St David’s Day

1st March 2014 – St David’s Day

People in Wales and those of Welsh origin celebrate the life of their patron saint, St David, and the Welsh culture on March 1 each year. Many people pin a daffodil or leek to their clothes and some, especially children, wear traditional costumes.

St David is the patron saint of Wales. March 1 is a day of celebration of both St David’s life and of the Welsh culture in Wales and in countries such as Canada and the United States.

St David plays a very important role in Welsh culture, but little is known about his life. It is believed that he lived to be 100 years old and that he died in 589, but the first texts on his life only appeared around five hundred years after his death. This means that it is difficult to tell which aspects of the St David’s story are true and which are legend. He was supposed to have been very gentle and physically strong and tall despite eating a frugal diet. His parents were Sant, the grandson of a prince of Ceredigion in south-west Wales, and Non, a niece of the legendary King Arthur.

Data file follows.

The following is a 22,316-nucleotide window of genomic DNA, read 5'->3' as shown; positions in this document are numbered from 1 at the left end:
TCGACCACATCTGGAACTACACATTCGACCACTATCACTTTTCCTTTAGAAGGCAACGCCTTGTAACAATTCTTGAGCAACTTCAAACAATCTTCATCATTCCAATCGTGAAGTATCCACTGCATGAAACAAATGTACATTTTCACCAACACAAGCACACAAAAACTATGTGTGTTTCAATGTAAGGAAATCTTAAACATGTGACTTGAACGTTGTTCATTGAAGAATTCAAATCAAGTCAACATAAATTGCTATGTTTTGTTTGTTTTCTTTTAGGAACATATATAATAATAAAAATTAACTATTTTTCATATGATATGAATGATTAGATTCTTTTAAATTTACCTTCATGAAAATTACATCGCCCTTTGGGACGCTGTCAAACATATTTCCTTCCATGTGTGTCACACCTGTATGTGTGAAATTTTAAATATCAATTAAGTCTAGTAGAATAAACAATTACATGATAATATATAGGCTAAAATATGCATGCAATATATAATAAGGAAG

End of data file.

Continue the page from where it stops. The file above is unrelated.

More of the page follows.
St David travelled widely throughout Wales, Cornwall, Brittany in France and possibly to Ireland and Jerusalem.  He founded several churches and a monastery in Wales and eventually became an archbishop. St David was canonized in 1120 and March 1 was included in the church calendar as St David’s Day. People started making pilgrimages to St David’s monastery after he was canonized. A cathedral still stands on its original site.

St Davids Day

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